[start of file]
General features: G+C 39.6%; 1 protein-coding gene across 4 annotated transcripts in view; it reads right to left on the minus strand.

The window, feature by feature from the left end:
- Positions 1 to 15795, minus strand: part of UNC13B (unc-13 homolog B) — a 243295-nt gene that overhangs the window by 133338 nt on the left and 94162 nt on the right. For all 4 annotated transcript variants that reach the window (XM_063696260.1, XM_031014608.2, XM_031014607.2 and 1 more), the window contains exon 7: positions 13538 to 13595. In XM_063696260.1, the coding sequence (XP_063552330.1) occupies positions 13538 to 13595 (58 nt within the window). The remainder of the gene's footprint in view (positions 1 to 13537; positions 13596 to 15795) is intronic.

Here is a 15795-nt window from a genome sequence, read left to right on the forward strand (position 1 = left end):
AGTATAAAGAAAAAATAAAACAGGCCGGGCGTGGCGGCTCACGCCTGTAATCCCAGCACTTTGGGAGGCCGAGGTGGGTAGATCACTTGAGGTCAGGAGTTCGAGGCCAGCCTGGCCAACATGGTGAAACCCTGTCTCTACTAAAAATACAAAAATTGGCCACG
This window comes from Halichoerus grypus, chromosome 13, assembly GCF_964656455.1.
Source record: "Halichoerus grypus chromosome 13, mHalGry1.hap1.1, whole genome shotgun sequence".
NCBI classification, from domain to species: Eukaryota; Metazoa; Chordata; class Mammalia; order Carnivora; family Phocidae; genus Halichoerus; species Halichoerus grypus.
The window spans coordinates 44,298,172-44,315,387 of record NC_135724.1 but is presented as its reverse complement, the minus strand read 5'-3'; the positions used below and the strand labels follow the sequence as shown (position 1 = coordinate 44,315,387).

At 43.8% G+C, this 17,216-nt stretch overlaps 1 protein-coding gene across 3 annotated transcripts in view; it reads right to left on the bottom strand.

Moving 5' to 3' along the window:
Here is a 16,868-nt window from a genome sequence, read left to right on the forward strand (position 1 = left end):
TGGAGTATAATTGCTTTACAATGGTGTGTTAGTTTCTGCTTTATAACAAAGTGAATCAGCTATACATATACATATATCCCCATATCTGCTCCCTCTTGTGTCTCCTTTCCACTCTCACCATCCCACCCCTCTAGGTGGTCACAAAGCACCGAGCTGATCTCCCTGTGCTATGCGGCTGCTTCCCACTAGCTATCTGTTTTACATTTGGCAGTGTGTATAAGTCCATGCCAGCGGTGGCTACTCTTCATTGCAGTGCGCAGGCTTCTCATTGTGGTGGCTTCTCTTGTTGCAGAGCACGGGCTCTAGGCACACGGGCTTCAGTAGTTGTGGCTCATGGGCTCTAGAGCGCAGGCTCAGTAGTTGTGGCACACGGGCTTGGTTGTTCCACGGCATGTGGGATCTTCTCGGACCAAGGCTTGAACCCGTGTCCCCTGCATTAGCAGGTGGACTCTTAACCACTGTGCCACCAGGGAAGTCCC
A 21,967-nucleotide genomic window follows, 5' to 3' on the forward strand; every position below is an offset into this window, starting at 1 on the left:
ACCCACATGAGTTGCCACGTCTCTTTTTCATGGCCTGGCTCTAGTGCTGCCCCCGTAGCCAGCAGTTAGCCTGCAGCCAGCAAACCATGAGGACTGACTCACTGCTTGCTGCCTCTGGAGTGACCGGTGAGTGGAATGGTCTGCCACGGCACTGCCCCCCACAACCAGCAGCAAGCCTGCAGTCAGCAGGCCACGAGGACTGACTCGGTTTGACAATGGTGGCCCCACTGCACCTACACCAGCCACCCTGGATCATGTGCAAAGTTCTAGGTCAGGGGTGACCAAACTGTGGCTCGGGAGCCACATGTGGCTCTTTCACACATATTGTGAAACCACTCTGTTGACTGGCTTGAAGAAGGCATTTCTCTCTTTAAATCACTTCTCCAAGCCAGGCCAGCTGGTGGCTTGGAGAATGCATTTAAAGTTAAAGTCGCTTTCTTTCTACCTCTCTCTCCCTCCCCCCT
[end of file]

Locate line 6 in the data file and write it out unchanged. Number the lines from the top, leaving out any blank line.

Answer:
This window comes from Halichoerus grypus, chromosome 13, assembly GCF_964656455.1.